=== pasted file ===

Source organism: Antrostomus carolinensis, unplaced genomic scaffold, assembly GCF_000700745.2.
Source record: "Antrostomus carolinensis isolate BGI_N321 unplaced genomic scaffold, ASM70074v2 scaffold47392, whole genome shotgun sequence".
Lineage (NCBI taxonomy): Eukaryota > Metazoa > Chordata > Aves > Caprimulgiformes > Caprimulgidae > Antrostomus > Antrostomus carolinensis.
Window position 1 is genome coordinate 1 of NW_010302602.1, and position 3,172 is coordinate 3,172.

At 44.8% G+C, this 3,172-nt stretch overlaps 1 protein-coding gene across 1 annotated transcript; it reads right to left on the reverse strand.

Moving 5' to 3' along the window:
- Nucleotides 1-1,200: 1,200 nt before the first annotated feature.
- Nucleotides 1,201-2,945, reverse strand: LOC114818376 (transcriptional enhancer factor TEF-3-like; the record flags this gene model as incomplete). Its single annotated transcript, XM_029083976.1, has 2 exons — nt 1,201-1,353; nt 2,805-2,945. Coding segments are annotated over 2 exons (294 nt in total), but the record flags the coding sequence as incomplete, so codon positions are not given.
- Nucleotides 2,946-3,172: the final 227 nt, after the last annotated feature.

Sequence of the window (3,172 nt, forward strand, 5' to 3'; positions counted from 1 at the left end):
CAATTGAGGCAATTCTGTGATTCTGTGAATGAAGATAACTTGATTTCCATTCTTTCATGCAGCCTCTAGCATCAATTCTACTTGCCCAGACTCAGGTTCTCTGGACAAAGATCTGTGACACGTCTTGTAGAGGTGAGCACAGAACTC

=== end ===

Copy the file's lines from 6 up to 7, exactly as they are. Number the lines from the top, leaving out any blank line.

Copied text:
Moving 5' to 3' along the window:
- Nucleotides 1-1,200: 1,200 nt before the first annotated feature.